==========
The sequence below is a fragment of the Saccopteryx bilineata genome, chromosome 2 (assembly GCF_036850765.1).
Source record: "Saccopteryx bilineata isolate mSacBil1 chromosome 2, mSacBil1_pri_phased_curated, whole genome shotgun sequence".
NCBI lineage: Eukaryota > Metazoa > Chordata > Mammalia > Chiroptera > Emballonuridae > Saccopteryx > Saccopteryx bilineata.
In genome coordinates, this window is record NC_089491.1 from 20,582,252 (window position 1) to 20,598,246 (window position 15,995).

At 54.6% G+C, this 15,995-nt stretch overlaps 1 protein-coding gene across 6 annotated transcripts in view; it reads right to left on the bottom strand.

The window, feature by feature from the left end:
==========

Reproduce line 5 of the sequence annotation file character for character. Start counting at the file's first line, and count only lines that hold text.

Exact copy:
At 54.6% G+C, this 15,995-nt stretch overlaps 1 protein-coding gene across 6 annotated transcripts in view; it reads right to left on the bottom strand.